Turning off the highway I’d not fully grasped what a major tourist venue Yellowstone quite was. That was until we reached the site of what is probably the most famous Geyser in the world. Nestled amongst the forest, Old Faithful is just one of several Geysers that erupt from the bubbling thermal springs, but it’s the only one to erupt practically like clock-work. Every forty odd minutes, every day, super heated water erupts from the lunar like landscape into a sky-high fountain to the delight of the thousands of tourists that sit patiently on the boardwalks. Just a few hundred yards away, Old Faithful Lodge is a historic megalith of a structure, now joined by a modern visitor information centre and large hotel. It wasn’t quite the isolated, unspoilt natural beauty I was expecting but the lodge is in its own way, an impressive sight. It’s giant internal wooden structure looms impressively high, one of the finest timber constructions I’ve seen. Less than a hundred years old but looking like some medieval scaffolding, the raw outline of tree timbers reach high into the open roof, four of five storeys high.
By the time we sat down for dinner we had managed to miss Old Faithful twice. Reliable it may be but to the second it is not. Twice we had scampered across to the steaming, sulphurous mound to be greeted by the sight of dispersing tourists, all with satisfied looks on their faces. The next eruption was scheduled for 17 minutes past 9. It was our final chance to witness it before nightfall. As the light began to fade over Yellowstone, a quiet hue fell across the sulphurous landscape as the excited chatter of expectation grew. Slowly the rising steam gave way to bubbling water and then shortly after ten past nine, Old Faithful was true to her name, albeit a little early.
Earlier that week, talking to the many journalists who were wandering the exhibition halls of Outdoor Retailer, I’d been cornered by a journalist, keen to learn more about our mysterious British brand. What’s your USP? What makes you stand out from all the others? After 3 days of presentations I was beginning to feel a little jaded, I muttered something about the small details, the subtlety of design all too easily missed and a few other things that I can’t quite remember, but the reply back was that, without wishing to sound cliche’d, it was refreshing to see a truly authentic outdoor brand.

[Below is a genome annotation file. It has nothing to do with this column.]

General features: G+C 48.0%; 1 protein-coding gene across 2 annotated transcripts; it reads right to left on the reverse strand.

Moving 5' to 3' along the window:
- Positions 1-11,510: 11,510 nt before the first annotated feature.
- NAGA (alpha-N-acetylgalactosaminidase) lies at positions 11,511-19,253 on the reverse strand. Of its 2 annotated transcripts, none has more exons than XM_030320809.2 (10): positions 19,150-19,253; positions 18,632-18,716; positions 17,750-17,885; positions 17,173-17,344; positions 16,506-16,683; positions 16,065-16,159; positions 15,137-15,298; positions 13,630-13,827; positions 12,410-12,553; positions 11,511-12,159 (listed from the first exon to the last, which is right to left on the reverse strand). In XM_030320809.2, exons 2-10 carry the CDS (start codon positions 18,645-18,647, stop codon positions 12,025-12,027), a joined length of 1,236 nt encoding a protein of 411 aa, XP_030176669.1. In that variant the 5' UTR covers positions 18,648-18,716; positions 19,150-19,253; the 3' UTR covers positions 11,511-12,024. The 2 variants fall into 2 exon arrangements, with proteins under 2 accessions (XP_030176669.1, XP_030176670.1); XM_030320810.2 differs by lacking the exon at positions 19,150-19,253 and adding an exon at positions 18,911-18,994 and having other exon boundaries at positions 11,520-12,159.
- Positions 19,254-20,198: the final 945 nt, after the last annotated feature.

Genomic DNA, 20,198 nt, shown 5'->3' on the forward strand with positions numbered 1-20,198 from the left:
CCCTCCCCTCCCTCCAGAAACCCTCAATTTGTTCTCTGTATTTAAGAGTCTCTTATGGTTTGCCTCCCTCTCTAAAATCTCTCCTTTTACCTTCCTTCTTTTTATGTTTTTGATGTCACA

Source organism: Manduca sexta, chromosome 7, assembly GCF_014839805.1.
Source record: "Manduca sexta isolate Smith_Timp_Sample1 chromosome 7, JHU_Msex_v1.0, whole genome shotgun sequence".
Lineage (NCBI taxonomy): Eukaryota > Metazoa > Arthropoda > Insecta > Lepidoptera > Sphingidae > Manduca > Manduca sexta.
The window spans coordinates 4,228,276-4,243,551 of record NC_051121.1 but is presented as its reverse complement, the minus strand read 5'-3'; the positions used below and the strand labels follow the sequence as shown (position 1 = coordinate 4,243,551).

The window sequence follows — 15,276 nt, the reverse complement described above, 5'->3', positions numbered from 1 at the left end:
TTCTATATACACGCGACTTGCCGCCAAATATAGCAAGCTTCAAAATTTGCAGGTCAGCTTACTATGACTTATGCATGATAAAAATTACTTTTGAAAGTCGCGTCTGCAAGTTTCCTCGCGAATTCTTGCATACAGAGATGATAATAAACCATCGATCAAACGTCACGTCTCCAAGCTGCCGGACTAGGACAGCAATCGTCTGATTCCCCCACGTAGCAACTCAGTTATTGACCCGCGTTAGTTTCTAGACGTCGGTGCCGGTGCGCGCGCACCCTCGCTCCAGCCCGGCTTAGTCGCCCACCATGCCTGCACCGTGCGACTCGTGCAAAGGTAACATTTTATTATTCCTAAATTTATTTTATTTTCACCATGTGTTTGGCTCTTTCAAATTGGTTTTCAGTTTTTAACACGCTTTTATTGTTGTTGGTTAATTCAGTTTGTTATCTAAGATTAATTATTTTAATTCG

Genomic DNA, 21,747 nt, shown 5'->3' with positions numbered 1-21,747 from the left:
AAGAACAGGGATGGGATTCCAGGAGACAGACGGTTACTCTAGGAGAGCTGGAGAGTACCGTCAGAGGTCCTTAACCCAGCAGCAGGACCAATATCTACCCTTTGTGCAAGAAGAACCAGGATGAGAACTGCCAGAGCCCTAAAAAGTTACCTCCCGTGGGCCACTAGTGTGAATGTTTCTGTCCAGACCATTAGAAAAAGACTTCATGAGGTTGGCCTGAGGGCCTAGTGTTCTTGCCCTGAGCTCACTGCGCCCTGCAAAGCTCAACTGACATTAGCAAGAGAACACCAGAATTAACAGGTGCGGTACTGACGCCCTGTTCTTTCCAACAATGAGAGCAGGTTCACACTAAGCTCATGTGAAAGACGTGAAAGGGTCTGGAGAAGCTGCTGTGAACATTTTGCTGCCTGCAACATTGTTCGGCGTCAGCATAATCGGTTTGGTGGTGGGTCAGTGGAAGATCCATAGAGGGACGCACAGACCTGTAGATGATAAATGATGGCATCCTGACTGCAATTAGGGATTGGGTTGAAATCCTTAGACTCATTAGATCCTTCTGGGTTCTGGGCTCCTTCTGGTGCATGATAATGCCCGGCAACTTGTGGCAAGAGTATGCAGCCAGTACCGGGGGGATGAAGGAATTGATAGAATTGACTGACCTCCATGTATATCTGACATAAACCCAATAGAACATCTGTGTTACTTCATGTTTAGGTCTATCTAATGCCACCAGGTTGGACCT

It was now 630 am, I was lying in my sleeping bag, in the open, on the edge of the Yellowstone National Park. Ten yards away, Josh who had been asleep, crammed into the van, was now thumping my climbing pack, trying unsuccessfully to silence the alarm on my mobile phone. It wasn’t the first time that week that I’d left my phone to accidentally wake someone else up. Under the fading stars, Craig, Martin and myself had been blissfully unaware of this electronic intrusion, only the stirring of the air as dawn broke over the horizon gave any indication that it was time to wake up. It was a scene from a 21st Western, blankets had given way to down sleeping bags, tethered horses had made way for a four-wheel drive van, only the Corale we were lying beside and the mountains in front remained unchanged. It wasn’t the usual standard of accommodation I was used to whilst travelling for work, but that night, it beat any modern, soul-less hotel. I hoped the previous weeks journalist would approve.
My sleeping bag was damp with a heavy dew as I did my best to wake myself. Craig was already doing his best to add further annoyance to Josh by tapping on the steamy van windows. Across the valley, the white steaming mound of Mammoth Springs could be seen, looking more like some industrial intrusion billowing unknown toxins into the sky, it was actually another of Yellowstone’s geological natural wonders. Sooner or later, this entire geological crater will erupt, and wipe out much of what can now be seen, and begin another chapter in this constantly evolving landscape. Luckily all was quiet this morning, other than a steadily increasing number of tourists. We packed away our things and readied to leave Yellowstone.
A proper cup of tea
Sitting down for breakfast, Martin was showing enormous British reserve as he attempted to define the word ‘Hot’ to the hostess. I thought i drank a lot of tea but Martin surpassed even my best efforts. His first pot of tea had arrived in a usual luke warm state and he was keen to help this little diner in Gardiner become possibly the only one in the state of Montana trained in the art of serving a proper cup of Yorkshire Tea.
He was making steady progress as the second pot arrived with our breakfast. Grasping the pot to wait for that tell-tale sensory sensation of heat, he grasped it for slightly too long before realising a further round of training would be necessary. For a nation who had introduced us to warnings of hot water in their beverages, Luke warm, weak tea was a hard one to fathom. I opted for a warm, brown liquid resembling coffee as I tucked into my bacon and egg.